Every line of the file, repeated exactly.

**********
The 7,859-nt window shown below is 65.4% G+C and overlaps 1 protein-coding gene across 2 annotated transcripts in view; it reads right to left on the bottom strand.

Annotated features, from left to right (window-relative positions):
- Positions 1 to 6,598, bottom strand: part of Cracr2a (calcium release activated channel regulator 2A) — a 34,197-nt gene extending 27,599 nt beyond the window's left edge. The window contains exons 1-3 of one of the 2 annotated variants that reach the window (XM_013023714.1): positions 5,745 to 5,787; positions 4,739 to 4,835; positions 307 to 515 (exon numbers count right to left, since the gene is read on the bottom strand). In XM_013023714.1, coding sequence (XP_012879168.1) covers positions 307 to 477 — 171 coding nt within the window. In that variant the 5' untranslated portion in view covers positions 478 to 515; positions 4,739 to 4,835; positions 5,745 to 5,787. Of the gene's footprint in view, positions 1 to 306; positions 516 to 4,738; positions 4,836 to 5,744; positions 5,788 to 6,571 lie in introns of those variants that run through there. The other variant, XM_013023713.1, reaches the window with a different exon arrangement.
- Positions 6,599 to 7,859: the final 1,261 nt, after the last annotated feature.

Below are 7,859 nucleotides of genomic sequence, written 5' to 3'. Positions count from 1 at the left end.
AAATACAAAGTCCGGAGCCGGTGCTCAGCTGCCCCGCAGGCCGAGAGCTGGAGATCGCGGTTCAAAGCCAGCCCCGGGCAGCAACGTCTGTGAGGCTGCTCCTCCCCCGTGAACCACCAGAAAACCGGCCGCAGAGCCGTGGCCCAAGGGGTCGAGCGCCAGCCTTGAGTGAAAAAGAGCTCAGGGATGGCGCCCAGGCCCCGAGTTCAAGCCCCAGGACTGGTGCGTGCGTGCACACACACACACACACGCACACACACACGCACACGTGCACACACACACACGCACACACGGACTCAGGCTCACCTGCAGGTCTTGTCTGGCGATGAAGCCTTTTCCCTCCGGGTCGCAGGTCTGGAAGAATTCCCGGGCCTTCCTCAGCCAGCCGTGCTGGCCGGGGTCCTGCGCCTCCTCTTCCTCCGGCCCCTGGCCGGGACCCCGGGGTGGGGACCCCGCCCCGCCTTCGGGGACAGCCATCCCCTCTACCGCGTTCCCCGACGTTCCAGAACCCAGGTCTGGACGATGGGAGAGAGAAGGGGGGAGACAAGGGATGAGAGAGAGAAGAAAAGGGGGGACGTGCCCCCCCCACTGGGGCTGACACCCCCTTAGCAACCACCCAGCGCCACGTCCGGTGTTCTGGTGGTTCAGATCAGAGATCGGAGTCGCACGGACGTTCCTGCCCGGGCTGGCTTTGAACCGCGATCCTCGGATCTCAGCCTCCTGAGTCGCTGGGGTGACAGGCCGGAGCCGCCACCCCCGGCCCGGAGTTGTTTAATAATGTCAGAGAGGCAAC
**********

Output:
The 7,859-nt window shown below is 65.4% G+C and overlaps 1 protein-coding gene across 2 annotated transcripts in view; it reads right to left on the bottom strand.

Annotated features, from left to right (window-relative positions):
- Positions 1 to 6,598, bottom strand: part of Cracr2a (calcium release activated channel regulator 2A) — a 34,197-nt gene extending 27,599 nt beyond the window's left edge. The window contains exons 1-3 of one of the 2 annotated variants that reach the window (XM_013023714.1): positions 5,745 to 5,787; positions 4,739 to 4,835; positions 307 to 515 (exon numbers count right to left, since the gene is read on the bottom strand). In XM_013023714.1, coding sequence (XP_012879168.1) covers positions 307 to 477 — 171 coding nt within the window. In that variant the 5' untranslated portion in view covers positions 478 to 515; positions 4,739 to 4,835; positions 5,745 to 5,787. Of the gene's footprint in view, positions 1 to 306; positions 516 to 4,738; positions 4,836 to 5,744; positions 5,788 to 6,571 lie in introns of those variants that run through there. The other variant, XM_013023713.1, reaches the window with a different exon arrangement.
- Positions 6,599 to 7,859: the final 1,261 nt, after the last annotated feature.

Below are 7,859 nucleotides of genomic sequence, written 5' to 3'. Positions count from 1 at the left end.
AAATACAAAGTCCGGAGCCGGTGCTCAGCTGCCCCGCAGGCCGAGAGCTGGAGATCGCGGTTCAAAGCCAGCCCCGGGCAGCAACGTCTGTGAGGCTGCTCCTCCCCCGTGAACCACCAGAAAACCGGCCGCAGAGCCGTGGCCCAAGGGGTCGAGCGCCAGCCTTGAGTGAAAAAGAGCTCAGGGATGGCGCCCAGGCCCCGAGTTCAAGCCCCAGGACTGGTGCGTGCGTGCACACACACACACACACGCACACACACACGCACACGTGCACACACACACACGCACACACGGACTCAGGCTCACCTGCAGGTCTTGTCTGGCGATGAAGCCTTTTCCCTCCGGGTCGCAGGTCTGGAAGAATTCCCGGGCCTTCCTCAGCCAGCCGTGCTGGCCGGGGTCCTGCGCCTCCTCTTCCTCCGGCCCCTGGCCGGGACCCCGGGGTGGGGACCCCGCCCCGCCTTCGGGGACAGCCATCCCCTCTACCGCGTTCCCCGACGTTCCAGAACCCAGGTCTGGACGATGGGAGAGAGAAGGGGGGAGACAAGGGATGAGAGAGAGAAGAAAAGGGGGGACGTGCCCCCCCCACTGGGGCTGACACCCCCTTAGCAACCACCCAGCGCCACGTCCGGTGTTCTGGTGGTTCAGATCAGAGATCGGAGTCGCACGGACGTTCCTGCCCGGGCTGGCTTTGAACCGCGATCCTCGGATCTCAGCCTCCTGAGTCGCTGGGGTGACAGGCCGGAGCCGCCACCCCCGGCCCGGAGTTGTTTAATAATGTCAGAGAGGCAAC